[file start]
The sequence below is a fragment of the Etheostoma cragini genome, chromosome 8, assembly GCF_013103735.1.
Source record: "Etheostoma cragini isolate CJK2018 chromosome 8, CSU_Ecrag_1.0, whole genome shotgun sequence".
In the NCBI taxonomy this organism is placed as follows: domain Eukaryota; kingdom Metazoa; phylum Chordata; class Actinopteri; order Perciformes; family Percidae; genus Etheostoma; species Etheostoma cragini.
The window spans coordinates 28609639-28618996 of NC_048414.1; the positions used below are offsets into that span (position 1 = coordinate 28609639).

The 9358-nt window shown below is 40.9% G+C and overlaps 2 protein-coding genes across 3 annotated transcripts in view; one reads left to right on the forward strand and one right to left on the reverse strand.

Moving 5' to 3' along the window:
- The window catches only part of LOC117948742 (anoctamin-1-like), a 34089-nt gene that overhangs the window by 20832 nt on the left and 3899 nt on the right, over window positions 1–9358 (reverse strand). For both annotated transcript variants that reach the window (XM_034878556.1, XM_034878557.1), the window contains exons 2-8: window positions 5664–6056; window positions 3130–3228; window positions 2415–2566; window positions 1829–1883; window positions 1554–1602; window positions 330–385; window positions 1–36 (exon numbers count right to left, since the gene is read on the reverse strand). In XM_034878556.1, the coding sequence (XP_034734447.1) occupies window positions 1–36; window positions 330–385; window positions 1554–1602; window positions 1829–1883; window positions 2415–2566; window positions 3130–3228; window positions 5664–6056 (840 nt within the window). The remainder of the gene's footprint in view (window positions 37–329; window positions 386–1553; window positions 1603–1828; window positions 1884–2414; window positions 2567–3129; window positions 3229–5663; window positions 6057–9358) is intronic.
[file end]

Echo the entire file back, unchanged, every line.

The sequence below is a fragment of the Etheostoma cragini genome, chromosome 8, assembly GCF_013103735.1.
Source record: "Etheostoma cragini isolate CJK2018 chromosome 8, CSU_Ecrag_1.0, whole genome shotgun sequence".
In the NCBI taxonomy this organism is placed as follows: domain Eukaryota; kingdom Metazoa; phylum Chordata; class Actinopteri; order Perciformes; family Percidae; genus Etheostoma; species Etheostoma cragini.
The window spans coordinates 28609639-28618996 of NC_048414.1; the positions used below are offsets into that span (position 1 = coordinate 28609639).

The 9358-nt window shown below is 40.9% G+C and overlaps 2 protein-coding genes across 3 annotated transcripts in view; one reads left to right on the forward strand and one right to left on the reverse strand.

Moving 5' to 3' along the window:
- The window catches only part of LOC117948742 (anoctamin-1-like), a 34089-nt gene that overhangs the window by 20832 nt on the left and 3899 nt on the right, over window positions 1–9358 (reverse strand). For both annotated transcript variants that reach the window (XM_034878556.1, XM_034878557.1), the window contains exons 2-8: window positions 5664–6056; window positions 3130–3228; window positions 2415–2566; window positions 1829–1883; window positions 1554–1602; window positions 330–385; window positions 1–36 (exon numbers count right to left, since the gene is read on the reverse strand). In XM_034878556.1, the coding sequence (XP_034734447.1) occupies window positions 1–36; window positions 330–385; window positions 1554–1602; window positions 1829–1883; window positions 2415–2566; window positions 3130–3228; window positions 5664–6056 (840 nt within the window). The remainder of the gene's footprint in view (window positions 37–329; window positions 386–1553; window positions 1603–1828; window positions 1884–2414; window positions 2567–3129; window positions 3229–5663; window positions 6057–9358) is intronic.